History of Ukraine

Play button
2014 Feb 18 - Feb 23

Revolution of Dignity

Mariinskyi Park, Mykhaila Hrus

The Revolution of Dignity, also known as the Maidan Revolution and the Ukrainian Revolution, took place in Ukraine in February 2014 at the end of the Euromaidan protests, when deadly clashes between protesters and the security forces in the Ukrainian capital Kyiv culminated in the ousting of elected President Viktor Yanukovych, the outbreak of the Russo-Ukrainian War, and the overthrow of the Ukrainian government.


In November 2013, a wave of large-scale protests (known as Euromaidan) erupted in response to President Yanukovych's sudden decision not to sign a political association and free trade agreement with the European Union (EU), instead choosing closer ties to Russia and the Eurasian Economic Union. In February of that year, the Verkhovna Rada (Ukrainian parliament) had overwhelmingly approved finalizing the agreement with the EU. Russia had put pressure on Ukraine to reject it. These protests continued for months; their scope widened, with calls for the resignation of Yanukovych and the Azarov Government. Protesters opposed what they saw as widespread government corruption and abuse of power, the influence of oligarchs, police brutality, and violation of human rights in Ukraine. Repressive anti-protest laws fuelled further anger. A large, barricaded protest camp occupied Independence Square in central Kyiv throughout the 'Maidan Uprising'.


In January and February 2014, clashes in Kyiv between protesters and Berkut special riot police resulted in the deaths of 108 protesters and 13 police officers, and the wounding of many others. The first protesters were killed in fierce clashes with police on Hrushevsky Street on 19–22 January. Following this, protesters occupied government buildings throughout the country. The deadliest clashes were on 18–20 February, which saw the most severe violence in Ukraine since it regained independence. Thousands of protesters advanced towards parliament, led by activists with shields and helmets, and were fired on by police snipers. On 21 February, an agreement between President Yanukovych and the leaders of the parliamentary opposition was signed that called for the formation of an interim unity government, constitutional reforms and early elections. The following day, police withdrew from central Kyiv, which came under effective control of the protesters. Yanukovych fled the city. That day, the Ukrainian parliament voted to remove Yanukovych from office by 328 to 0 (72.8% of the parliament's 450 members).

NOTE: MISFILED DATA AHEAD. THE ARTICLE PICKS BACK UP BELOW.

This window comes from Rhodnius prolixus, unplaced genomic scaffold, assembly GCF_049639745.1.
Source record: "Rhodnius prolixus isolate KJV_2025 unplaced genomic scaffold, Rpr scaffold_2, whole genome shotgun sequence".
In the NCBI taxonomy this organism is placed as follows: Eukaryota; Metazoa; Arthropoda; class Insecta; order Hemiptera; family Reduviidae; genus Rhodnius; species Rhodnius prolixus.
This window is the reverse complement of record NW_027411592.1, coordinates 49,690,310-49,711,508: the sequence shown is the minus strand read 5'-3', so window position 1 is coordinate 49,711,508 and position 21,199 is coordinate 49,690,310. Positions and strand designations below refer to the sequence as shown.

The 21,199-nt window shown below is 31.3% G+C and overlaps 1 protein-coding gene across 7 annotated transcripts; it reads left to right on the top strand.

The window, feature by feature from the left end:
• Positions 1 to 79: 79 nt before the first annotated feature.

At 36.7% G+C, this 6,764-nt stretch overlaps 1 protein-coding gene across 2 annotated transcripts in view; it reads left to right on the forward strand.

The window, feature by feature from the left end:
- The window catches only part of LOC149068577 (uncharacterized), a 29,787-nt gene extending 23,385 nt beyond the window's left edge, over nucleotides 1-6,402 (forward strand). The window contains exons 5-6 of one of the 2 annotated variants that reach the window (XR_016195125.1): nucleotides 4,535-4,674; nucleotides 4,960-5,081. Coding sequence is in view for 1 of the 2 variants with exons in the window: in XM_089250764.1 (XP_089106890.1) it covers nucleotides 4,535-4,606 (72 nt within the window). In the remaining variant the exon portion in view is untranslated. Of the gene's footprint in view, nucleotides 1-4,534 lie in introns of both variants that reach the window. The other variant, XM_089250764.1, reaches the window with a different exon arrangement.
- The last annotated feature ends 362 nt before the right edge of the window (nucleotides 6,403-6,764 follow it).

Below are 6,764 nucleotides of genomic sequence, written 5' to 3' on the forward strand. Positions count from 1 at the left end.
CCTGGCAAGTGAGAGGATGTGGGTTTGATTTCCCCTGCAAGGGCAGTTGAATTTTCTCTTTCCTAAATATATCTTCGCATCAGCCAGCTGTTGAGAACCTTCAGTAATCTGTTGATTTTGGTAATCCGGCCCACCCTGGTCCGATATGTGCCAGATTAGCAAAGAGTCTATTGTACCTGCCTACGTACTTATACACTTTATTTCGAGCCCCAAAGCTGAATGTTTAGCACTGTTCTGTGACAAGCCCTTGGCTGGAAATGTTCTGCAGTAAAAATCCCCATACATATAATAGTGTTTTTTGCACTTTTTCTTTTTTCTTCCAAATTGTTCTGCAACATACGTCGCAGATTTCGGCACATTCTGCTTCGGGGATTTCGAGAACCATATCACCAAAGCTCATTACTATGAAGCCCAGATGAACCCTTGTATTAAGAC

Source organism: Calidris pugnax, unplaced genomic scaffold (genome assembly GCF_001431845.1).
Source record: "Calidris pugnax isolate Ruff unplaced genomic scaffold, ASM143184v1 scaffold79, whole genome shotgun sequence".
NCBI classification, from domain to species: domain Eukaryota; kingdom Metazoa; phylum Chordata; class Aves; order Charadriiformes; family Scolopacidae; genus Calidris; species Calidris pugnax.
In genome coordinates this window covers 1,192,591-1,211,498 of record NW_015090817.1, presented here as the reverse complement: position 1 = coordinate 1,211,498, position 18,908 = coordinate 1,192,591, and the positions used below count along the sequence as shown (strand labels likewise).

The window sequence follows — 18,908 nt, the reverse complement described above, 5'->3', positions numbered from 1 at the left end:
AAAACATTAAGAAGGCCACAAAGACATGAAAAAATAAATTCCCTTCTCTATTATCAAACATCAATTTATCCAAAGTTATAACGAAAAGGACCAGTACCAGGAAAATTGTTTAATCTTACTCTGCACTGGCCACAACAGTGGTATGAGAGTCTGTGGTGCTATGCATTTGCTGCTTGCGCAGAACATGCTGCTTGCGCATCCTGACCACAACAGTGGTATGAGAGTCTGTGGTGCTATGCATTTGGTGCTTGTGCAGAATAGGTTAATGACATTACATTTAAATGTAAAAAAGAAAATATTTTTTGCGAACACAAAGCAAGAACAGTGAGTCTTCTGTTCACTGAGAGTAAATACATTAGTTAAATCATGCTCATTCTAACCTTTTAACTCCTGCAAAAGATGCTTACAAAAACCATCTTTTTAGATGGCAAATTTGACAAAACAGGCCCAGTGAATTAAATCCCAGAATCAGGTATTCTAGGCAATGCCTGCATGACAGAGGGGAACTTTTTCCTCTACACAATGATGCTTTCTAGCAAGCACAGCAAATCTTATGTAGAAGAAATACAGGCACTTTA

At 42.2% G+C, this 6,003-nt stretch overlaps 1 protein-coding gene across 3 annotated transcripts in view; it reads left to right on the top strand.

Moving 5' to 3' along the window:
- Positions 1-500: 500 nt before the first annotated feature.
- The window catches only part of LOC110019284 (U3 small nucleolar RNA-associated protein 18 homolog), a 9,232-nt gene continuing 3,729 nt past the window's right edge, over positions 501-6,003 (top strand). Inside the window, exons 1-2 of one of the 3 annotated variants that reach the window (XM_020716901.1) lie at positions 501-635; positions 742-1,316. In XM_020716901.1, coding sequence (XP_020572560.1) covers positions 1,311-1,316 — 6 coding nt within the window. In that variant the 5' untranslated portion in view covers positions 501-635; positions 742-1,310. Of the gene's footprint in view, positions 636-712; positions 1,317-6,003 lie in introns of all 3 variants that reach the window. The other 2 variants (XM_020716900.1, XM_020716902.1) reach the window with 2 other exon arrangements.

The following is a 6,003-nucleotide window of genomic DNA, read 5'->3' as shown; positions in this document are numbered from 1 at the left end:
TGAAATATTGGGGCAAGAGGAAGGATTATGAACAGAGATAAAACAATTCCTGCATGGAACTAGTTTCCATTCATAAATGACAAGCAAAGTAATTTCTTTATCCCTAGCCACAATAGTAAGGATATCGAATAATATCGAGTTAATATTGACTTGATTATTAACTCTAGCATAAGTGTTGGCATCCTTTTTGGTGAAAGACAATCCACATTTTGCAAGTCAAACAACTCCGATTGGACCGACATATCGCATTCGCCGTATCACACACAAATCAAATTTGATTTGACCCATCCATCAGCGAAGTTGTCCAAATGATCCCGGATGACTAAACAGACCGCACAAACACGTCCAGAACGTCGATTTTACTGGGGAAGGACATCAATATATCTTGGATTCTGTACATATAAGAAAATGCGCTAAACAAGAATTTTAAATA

Yanukovych said that this vote was illegal and possibly coerced, and asked Russia for help. Russia considered the overthrow of Yanukovych to be an illegal coup, and did not recognize the interim government. Widespread protests, both for and against the revolution, occurred in eastern and southern Ukraine, where Yanukovych previously received strong support in the 2010 presidential election. These protests escalated into violence, resulting in pro-Russian unrest throughout Ukraine, especially in the southern and east regions in the country. As such, the early phase of the Russo-Ukrainian War soon quickly escalated into a Russian military intervention, the annexation of Crimea by Russia, and the creation of self-proclaimed breakaway states in Donetsk and Luhansk. This sparked the Donbas War, and culminated with Russia initiating a full-scale invasion of the country in 2022.


The interim government, led by Arseniy Yatsenyuk, signed the EU association agreement and disbanded the Berkut. Petro Poroshenko became president after a victory in the 2014 presidential elections (54.7% of the votes cast in the first round). The new government restored the 2004 amendments to the Ukrainian constitution that had been controversially repealed as unconstitutional in 2010, and initiated a removal of civil servants associated with the overthrown regime. There was also a widespread decommunization of the country.


HistoryMaps Shop

Visit Shop

There are several ways to support the HistoryMaps Project.
Visit Shop
Donate
Support Page
Last Updated: : Fri Feb 10 2023